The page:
Northwest Colorado Council for Children and Families changes name to Connections 4 Kids
The organization formerly known as Northwest Colorado Council for Children and Families rolled out a new name and logo during its Tuesday board meeting.
The group is now called Connections 4 Kids.
Coordinator Barb West said the reason for the name change is simple.
“‘Connections 4 Kids’ kind of says what we do,” West said. “‘Northwest Colorado Council for Children and Families’ really didn’t.
“We’re trying to brand and market so people can identify what we do.”
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The group’s mission is to strengthen resources and services for children ages 8 and younger, and their families.
“All children and families in Moffat and Rio Blanco counties (should) have quality early childhood services and nurturing environments in which to thrive,” according to the group’s mission statement.
Board member Corrie Ponikvar said Connections 4 Kids receives operational funding from the Colorado Department of Education. The organization’s board is comprised of representatives from area health clinics, schools and social services.
Together, the board members identify gaps in services within Moffat and Rio Blanco counties, Ponikvar said. Once gaps are identified, Connections 4 Kids works with existing entities to improve those services.
The group’s four areas of focus are education, family support, mental health and health, Ponikvar said.
To fund improvements, West said Connections 4 Kids applies for grants from foundations like the Colorado Health Foundation.
West said so far the 2-year-old group has focused mainly on “building the council.”
However, the group’s first big project will soon come to fruition.
“We are in the process of launching ‘Cavity-Free at 3,’” West said. “We’re hoping to launch that in January, we’re waiting on funding. That will bring teeth varnishing to children (ages) zero to 3.”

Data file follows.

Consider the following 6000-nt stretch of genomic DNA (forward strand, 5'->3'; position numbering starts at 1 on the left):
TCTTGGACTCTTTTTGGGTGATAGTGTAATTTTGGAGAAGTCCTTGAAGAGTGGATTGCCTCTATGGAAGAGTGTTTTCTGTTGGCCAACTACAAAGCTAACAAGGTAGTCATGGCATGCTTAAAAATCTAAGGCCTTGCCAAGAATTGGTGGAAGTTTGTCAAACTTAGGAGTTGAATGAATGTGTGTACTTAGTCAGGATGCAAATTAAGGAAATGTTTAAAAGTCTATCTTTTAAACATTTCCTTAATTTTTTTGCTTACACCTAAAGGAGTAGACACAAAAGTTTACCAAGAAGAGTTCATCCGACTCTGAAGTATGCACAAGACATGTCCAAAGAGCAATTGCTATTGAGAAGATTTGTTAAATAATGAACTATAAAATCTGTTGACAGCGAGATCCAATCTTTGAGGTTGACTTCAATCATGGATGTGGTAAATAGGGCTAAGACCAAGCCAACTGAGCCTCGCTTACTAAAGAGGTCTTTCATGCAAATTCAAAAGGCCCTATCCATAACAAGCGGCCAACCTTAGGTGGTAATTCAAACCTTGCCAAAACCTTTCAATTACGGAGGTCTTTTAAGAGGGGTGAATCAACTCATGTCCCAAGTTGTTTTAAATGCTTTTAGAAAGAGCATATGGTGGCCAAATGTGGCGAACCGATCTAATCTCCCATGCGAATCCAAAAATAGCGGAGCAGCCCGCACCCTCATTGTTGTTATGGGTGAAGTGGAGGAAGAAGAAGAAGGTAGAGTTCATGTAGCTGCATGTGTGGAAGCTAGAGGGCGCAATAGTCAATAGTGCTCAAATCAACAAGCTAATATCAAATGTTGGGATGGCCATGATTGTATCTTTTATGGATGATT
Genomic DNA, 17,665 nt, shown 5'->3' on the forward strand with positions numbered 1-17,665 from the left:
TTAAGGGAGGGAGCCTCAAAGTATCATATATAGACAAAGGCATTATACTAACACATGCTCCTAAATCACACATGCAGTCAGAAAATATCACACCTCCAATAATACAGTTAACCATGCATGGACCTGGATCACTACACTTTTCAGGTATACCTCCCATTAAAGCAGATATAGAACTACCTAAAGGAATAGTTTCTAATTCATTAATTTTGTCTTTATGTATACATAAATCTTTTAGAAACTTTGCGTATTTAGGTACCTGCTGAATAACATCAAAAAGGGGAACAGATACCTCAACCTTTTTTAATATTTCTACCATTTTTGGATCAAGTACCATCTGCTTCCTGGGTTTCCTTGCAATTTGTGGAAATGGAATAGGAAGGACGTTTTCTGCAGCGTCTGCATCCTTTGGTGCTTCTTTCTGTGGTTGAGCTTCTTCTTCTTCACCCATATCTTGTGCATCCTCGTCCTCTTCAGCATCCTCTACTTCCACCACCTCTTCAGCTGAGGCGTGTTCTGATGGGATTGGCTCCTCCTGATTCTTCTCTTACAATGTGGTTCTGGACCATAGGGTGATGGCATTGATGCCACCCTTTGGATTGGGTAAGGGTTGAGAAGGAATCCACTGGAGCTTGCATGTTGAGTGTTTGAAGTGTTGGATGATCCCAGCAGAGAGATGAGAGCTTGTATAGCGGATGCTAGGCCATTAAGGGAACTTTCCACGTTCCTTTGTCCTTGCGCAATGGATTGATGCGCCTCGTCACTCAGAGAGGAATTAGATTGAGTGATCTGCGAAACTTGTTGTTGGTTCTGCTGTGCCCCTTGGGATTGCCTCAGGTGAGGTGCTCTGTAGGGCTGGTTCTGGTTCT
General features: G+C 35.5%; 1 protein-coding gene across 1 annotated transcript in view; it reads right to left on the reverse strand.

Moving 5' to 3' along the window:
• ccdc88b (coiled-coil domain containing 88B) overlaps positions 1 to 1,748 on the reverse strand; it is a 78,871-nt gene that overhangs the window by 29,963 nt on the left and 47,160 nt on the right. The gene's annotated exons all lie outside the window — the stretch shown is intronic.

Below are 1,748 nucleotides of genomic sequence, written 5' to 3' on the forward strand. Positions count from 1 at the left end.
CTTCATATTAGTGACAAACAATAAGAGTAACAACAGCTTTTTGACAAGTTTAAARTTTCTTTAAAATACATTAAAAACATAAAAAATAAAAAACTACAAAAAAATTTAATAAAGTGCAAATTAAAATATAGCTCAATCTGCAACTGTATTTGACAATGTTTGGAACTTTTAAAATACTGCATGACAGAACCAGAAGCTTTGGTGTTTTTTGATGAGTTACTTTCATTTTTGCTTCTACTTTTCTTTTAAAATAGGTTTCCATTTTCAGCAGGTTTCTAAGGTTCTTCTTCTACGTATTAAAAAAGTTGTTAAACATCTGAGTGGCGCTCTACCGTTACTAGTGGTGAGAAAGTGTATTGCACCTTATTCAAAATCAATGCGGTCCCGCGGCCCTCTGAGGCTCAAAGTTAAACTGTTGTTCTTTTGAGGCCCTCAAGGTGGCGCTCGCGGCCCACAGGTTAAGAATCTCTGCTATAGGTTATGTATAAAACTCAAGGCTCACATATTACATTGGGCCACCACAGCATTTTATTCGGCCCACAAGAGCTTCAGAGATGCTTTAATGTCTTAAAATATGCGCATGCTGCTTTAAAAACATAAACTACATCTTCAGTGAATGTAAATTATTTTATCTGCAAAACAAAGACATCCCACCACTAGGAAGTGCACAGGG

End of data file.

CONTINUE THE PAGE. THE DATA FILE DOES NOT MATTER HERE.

Teeth varnishing is a procedure in which teeth are coated to prevent decay.
In addition to securing funding for the project, Ponikvar said Connections 4 Kids plans to teach area healthcare providers how to perform the procedure.
“We’ll educate the providers,” Ponikvar said. “Instead of looking past the teeth toward the tonsils, providers will perform an assessment on the teeth.”
West said the teeth varnishing can also provide opportunities for health providers to discuss dental hygiene with parents.
“It’s more about parent education than it is about the varnish, but it’s the varnish that brings them,” West said.
Board member Marie Peer, of the Moffat County Department of Social Services, said childcare may be an area of focus in the group’s future.
“Some of the gaps I see are infant childcare,” Peer said. “I think night and evening childcare is a gap.”
West said members of the group avoid the term “daycare.”
“’Daycare’ implies care for the day,” she said. “‘Childcare’ implies care for the child.”
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Craig Middle School staff will continue to wear masks this week, and two other schools in the district are close to doing the same, according to numbers from the Moffat County School District’s COVID-19 dashboard.